There are two types of municipal revenue bonds -- enterprise revenue bonds and tax revenue bonds. Each is different from the other, but they share the distinction of being secured by non-property tax revenue.
States, state corporations, aka authorities, agencies, commissions, municipalities, and municipal corporations issue enterprise-revenue and tax-revenue bonds
Tax-revenue bond issuers secure payment of P&I with a lien on non-property taxes such as sales, income, hotel occupancy, gasoline and utility taxes.
Whatever tax is pledged, in whole or part, the issuer has no obligation to increase the rate of taxation or allocation of the tax in the event pledged revenue is insufficient to pay P&I.
Enterprise revenue bond issuers, on the other hand, are obligated to raise rates and charges to a level sufficient to pay annual P&I
Enterprise revenue bond issuers charge rates, fees, and tolls in exchange for delivery of services such as water, electric, highway access, parking facilities, tunnels, bridges airport terminals
These kinds of enterprise activities are the most commonly employed to secure payment of P&I.
Key credit quality indicators for tax revenue bonds include:
Population trend and size, employment and economic diversity of the taxed economy
Tax rate (low, average, high, the lower the better), and whether it is broad-based such as sales or income taxes or narrowly based such as a hotel occupancy tax.
Customer concentration, meaning do one or more commercial tax payers account for a large share of tax revenue. Sales tax revenue bonds, where size and diversity are lacking, can be at risk when the taxing jurisdiction, for example, includes a large concentration of auto dealers.
Coverage is stated as a ratio of available pledged tax revenue to either current annual P&I, or future maximum annual P&I, including any proposed additional debt calculated in the same manner. For example, if pledged revenue equals $110 and P&I equals $100, coverage is 1.10 times, or revenue exceeds P&I by 9%. The higher the better.
Additional bond tests provide tax-revenue bond investors protection against over-leveraging, i.e., issuing large amounts of additional parity bonds, thereby reducing coverage to the bare minimum.
Tax-revenue bond proceeds are used to fund a wide variety of public infrastructure projects, whereas proceeds from enterprise revenue bonds can be only be used for maintenance, improvement or expansion of the revenue generating enterprise.
Key credit quality indicators for enterprise-revenue bonds include:
Population trend and size, employment and economic diversity of the service area's economy. Big size is not always a positive, but small size, less than 3,000 customers, all else being equal, is generally riskier and more prone to volatility.
Pro forma debt service (P&I) coverage of the future maximum annual amount on all outstanding parity bonds and any proposed additional bonds of around 90%, or .9 to 1 ratio of current net revenue to future maximum annual P&I is a positive. Equally important is current coverage, the ratio of current net revenue to current P&I. A 1.25% to 1 ratio is simply stated as 1.25x coverage, a positive for creditworthiness, the higher the better.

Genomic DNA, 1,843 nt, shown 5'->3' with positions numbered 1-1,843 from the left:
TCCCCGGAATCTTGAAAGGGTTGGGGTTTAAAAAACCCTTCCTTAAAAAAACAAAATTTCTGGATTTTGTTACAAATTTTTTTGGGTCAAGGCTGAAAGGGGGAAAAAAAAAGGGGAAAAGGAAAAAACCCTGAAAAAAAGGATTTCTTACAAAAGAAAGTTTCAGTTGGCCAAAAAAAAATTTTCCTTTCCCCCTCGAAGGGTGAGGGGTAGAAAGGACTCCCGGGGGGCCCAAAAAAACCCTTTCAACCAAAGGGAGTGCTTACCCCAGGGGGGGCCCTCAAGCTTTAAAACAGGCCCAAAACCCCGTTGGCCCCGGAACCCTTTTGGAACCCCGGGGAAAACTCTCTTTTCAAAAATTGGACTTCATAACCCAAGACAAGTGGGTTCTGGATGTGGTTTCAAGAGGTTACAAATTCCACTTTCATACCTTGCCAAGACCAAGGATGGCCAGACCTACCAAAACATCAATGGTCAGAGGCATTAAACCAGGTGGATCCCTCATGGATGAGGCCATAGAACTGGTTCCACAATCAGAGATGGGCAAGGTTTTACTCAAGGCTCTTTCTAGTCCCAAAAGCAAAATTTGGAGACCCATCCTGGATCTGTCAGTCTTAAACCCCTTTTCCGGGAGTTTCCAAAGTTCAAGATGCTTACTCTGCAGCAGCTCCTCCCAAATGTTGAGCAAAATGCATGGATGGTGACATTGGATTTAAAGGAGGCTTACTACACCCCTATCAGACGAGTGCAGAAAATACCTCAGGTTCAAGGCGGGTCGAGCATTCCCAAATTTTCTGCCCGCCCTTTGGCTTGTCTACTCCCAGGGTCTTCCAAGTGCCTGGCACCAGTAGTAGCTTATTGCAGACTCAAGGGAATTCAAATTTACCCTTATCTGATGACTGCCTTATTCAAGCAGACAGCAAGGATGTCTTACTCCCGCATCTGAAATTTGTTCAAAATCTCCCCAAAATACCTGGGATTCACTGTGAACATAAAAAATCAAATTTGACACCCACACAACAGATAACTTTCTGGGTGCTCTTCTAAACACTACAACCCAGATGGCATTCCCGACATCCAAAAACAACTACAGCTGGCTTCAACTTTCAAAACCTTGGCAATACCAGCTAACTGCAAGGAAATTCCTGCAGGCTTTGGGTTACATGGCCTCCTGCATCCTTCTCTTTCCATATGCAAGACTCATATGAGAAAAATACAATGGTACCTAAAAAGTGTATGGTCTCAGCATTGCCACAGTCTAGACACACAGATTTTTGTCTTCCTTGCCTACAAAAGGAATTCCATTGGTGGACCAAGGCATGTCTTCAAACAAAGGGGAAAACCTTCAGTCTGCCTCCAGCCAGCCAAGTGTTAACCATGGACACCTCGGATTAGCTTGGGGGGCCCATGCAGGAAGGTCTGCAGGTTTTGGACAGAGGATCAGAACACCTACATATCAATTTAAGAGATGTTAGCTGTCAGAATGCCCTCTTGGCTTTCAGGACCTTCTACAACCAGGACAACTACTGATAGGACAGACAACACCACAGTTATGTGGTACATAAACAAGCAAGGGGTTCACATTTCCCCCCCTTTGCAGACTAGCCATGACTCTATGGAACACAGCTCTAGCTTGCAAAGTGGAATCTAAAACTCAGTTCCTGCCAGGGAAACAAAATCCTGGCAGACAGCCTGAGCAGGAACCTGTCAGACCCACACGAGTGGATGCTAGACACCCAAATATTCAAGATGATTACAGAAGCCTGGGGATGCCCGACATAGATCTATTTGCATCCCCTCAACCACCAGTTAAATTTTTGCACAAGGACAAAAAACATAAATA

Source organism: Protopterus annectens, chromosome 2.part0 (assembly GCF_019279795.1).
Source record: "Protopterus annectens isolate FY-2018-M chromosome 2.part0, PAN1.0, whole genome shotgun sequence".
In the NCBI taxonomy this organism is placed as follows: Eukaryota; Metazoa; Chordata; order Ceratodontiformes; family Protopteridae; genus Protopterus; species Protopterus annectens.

Rates and charges (low, average, high, the lower the better), and whether revenues are collected on a broad base of captive customers, such as those of government-owned electric and water utilities.
Narrower customer bases such as those supporting toll roads and bridges and other government enterprise services such as airports, public colleges, public transit and parking can display a range of monopolistic power from little to nearly complete, with pricing nearly inelastic to very elastic.
Customer concentration is generally a negative, meaning having one or two heavy industrial customers accounting for a large share of electric revenue, or one airline dominating traffic to and from the airport.
As common sense would suggest, bonds secured by non-essential use revenue enterprises are riskier than both tax revenue and captive customer essential-service enterprise revenue bonds. There are always exceptions.
The latter kind of bond typically requires analysis of feasibility studies provided by consultants who specialize in toll traffic or airline passenger projections. The data they provide is essential, but the key question is how much of the forecast do you discount because they are usually too optimistic. Competition, private and public, and price elasticity judgments with respect to rates and charges come into play as well.
Always assume a reasonable worst future scenario in your analysis because credit strengths can still outweigh negatives with room to spare. Reasonableness can only be judged in the context of the specific enterprise and whose point of view is taken, the investors or issuers who pay the rating agencies fees.
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Municipal Credit Insights, LP and Benchmark Bond Ratings®, LP Garden City, NY